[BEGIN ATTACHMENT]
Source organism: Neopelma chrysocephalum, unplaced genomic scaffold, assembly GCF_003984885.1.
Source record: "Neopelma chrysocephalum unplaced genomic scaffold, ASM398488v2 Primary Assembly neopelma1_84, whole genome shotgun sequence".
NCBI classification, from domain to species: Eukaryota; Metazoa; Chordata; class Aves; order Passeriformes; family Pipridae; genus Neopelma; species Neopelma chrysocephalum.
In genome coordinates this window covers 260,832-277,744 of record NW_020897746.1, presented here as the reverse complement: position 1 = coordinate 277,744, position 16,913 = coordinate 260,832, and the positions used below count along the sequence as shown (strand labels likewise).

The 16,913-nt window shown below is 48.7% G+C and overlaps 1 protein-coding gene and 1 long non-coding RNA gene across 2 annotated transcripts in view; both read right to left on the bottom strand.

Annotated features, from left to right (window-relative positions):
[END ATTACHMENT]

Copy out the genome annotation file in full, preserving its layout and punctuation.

Source organism: Neopelma chrysocephalum, unplaced genomic scaffold, assembly GCF_003984885.1.
Source record: "Neopelma chrysocephalum unplaced genomic scaffold, ASM398488v2 Primary Assembly neopelma1_84, whole genome shotgun sequence".
NCBI classification, from domain to species: Eukaryota; Metazoa; Chordata; class Aves; order Passeriformes; family Pipridae; genus Neopelma; species Neopelma chrysocephalum.
In genome coordinates this window covers 260,832-277,744 of record NW_020897746.1, presented here as the reverse complement: position 1 = coordinate 277,744, position 16,913 = coordinate 260,832, and the positions used below count along the sequence as shown (strand labels likewise).

The 16,913-nt window shown below is 48.7% G+C and overlaps 1 protein-coding gene and 1 long non-coding RNA gene across 2 annotated transcripts in view; both read right to left on the bottom strand.

Annotated features, from left to right (window-relative positions):